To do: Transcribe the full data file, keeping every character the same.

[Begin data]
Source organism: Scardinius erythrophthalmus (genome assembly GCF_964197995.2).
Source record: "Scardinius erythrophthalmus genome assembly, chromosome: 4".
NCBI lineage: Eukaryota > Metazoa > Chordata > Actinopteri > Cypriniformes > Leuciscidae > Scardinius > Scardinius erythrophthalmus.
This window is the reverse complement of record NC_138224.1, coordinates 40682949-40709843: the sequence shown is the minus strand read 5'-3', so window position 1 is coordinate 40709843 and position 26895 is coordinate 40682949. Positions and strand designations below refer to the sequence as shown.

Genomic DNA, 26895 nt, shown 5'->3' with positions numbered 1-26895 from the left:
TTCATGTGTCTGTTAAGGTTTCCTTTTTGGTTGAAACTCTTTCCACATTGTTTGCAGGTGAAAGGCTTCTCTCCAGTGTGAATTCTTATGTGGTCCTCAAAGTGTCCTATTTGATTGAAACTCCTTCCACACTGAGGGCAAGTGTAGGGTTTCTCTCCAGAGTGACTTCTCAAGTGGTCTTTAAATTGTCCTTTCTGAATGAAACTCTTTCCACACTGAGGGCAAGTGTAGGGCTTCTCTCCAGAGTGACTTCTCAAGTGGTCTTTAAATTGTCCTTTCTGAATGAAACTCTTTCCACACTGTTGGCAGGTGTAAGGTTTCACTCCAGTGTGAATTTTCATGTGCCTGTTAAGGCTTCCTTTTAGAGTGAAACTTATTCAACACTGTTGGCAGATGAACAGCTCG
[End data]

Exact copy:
Source organism: Scardinius erythrophthalmus (genome assembly GCF_964197995.2).
Source record: "Scardinius erythrophthalmus genome assembly, chromosome: 4".
NCBI lineage: Eukaryota > Metazoa > Chordata > Actinopteri > Cypriniformes > Leuciscidae > Scardinius > Scardinius erythrophthalmus.
This window is the reverse complement of record NC_138224.1, coordinates 40682949-40709843: the sequence shown is the minus strand read 5'-3', so window position 1 is coordinate 40709843 and position 26895 is coordinate 40682949. Positions and strand designations below refer to the sequence as shown.

Genomic DNA, 26895 nt, shown 5'->3' with positions numbered 1-26895 from the left:
TTCATGTGTCTGTTAAGGTTTCCTTTTTGGTTGAAACTCTTTCCACATTGTTTGCAGGTGAAAGGCTTCTCTCCAGTGTGAATTCTTATGTGGTCCTCAAAGTGTCCTATTTGATTGAAACTCCTTCCACACTGAGGGCAAGTGTAGGGTTTCTCTCCAGAGTGACTTCTCAAGTGGTCTTTAAATTGTCCTTTCTGAATGAAACTCTTTCCACACTGAGGGCAAGTGTAGGGCTTCTCTCCAGAGTGACTTCTCAAGTGGTCTTTAAATTGTCCTTTCTGAATGAAACTCTTTCCACACTGTTGGCAGGTGTAAGGTTTCACTCCAGTGTGAATTTTCATGTGCCTGTTAAGGCTTCCTTTTAGAGTGAAACTTATTCAACACTGTTGGCAGATGAACAGCTCG